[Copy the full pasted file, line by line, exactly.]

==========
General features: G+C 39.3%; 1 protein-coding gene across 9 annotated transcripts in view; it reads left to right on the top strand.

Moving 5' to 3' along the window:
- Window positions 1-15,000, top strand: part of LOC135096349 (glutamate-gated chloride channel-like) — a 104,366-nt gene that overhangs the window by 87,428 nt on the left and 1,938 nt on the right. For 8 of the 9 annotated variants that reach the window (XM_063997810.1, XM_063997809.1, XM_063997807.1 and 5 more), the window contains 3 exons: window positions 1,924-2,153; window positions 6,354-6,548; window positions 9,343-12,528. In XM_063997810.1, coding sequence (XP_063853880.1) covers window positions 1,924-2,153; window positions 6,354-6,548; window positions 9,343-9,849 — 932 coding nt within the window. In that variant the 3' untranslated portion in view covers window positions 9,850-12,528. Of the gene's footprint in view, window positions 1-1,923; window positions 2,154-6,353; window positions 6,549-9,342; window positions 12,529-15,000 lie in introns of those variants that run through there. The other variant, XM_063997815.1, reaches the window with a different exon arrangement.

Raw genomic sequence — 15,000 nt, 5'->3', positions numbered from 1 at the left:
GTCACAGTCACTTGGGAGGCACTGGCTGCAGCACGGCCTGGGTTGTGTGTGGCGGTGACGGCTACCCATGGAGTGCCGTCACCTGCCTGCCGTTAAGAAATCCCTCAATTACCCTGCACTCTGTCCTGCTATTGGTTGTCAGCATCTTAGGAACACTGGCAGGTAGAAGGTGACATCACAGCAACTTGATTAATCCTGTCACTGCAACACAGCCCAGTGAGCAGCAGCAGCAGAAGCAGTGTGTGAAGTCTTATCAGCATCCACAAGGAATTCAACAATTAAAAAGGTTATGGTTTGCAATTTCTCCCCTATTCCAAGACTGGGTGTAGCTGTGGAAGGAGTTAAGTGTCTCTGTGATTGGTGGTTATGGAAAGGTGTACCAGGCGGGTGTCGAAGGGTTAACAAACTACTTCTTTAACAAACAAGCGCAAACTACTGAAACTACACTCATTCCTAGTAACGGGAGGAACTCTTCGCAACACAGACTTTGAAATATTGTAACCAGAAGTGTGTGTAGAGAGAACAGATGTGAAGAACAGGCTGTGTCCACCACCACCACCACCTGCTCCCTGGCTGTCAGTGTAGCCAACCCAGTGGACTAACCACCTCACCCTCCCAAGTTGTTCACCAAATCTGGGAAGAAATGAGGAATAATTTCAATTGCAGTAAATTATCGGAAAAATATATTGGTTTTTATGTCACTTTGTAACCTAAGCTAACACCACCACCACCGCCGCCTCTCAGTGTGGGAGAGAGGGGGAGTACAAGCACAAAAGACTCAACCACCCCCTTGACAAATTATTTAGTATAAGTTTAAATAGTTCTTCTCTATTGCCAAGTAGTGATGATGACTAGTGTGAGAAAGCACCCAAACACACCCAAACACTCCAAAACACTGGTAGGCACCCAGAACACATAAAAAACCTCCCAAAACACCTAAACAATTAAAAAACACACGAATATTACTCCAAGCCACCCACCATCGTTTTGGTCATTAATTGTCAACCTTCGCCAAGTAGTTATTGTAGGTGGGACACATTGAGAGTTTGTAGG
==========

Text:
General features: G+C 39.3%; 1 protein-coding gene across 9 annotated transcripts in view; it reads left to right on the top strand.

Moving 5' to 3' along the window:
- Window positions 1-15,000, top strand: part of LOC135096349 (glutamate-gated chloride channel-like) — a 104,366-nt gene that overhangs the window by 87,428 nt on the left and 1,938 nt on the right. For 8 of the 9 annotated variants that reach the window (XM_063997810.1, XM_063997809.1, XM_063997807.1 and 5 more), the window contains 3 exons: window positions 1,924-2,153; window positions 6,354-6,548; window positions 9,343-12,528. In XM_063997810.1, coding sequence (XP_063853880.1) covers window positions 1,924-2,153; window positions 6,354-6,548; window positions 9,343-9,849 — 932 coding nt within the window. In that variant the 3' untranslated portion in view covers window positions 9,850-12,528. Of the gene's footprint in view, window positions 1-1,923; window positions 2,154-6,353; window positions 6,549-9,342; window positions 12,529-15,000 lie in introns of those variants that run through there. The other variant, XM_063997815.1, reaches the window with a different exon arrangement.

Raw genomic sequence — 15,000 nt, 5'->3', positions numbered from 1 at the left:
GTCACAGTCACTTGGGAGGCACTGGCTGCAGCACGGCCTGGGTTGTGTGTGGCGGTGACGGCTACCCATGGAGTGCCGTCACCTGCCTGCCGTTAAGAAATCCCTCAATTACCCTGCACTCTGTCCTGCTATTGGTTGTCAGCATCTTAGGAACACTGGCAGGTAGAAGGTGACATCACAGCAACTTGATTAATCCTGTCACTGCAACACAGCCCAGTGAGCAGCAGCAGCAGAAGCAGTGTGTGAAGTCTTATCAGCATCCACAAGGAATTCAACAATTAAAAAGGTTATGGTTTGCAATTTCTCCCCTATTCCAAGACTGGGTGTAGCTGTGGAAGGAGTTAAGTGTCTCTGTGATTGGTGGTTATGGAAAGGTGTACCAGGCGGGTGTCGAAGGGTTAACAAACTACTTCTTTAACAAACAAGCGCAAACTACTGAAACTACACTCATTCCTAGTAACGGGAGGAACTCTTCGCAACACAGACTTTGAAATATTGTAACCAGAAGTGTGTGTAGAGAGAACAGATGTGAAGAACAGGCTGTGTCCACCACCACCACCACCTGCTCCCTGGCTGTCAGTGTAGCCAACCCAGTGGACTAACCACCTCACCCTCCCAAGTTGTTCACCAAATCTGGGAAGAAATGAGGAATAATTTCAATTGCAGTAAATTATCGGAAAAATATATTGGTTTTTATGTCACTTTGTAACCTAAGCTAACACCACCACCACCGCCGCCTCTCAGTGTGGGAGAGAGGGGGAGTACAAGCACAAAAGACTCAACCACCCCCTTGACAAATTATTTAGTATAAGTTTAAATAGTTCTTCTCTATTGCCAAGTAGTGATGATGACTAGTGTGAGAAAGCACCCAAACACACCCAAACACTCCAAAACACTGGTAGGCACCCAGAACACATAAAAAACCTCCCAAAACACCTAAACAATTAAAAAACACACGAATATTACTCCAAGCCACCCACCATCGTTTTGGTCATTAATTGTCAACCTTCGCCAAGTAGTTATTGTAGGTGGGACACATTGAGAGTTTGTAGG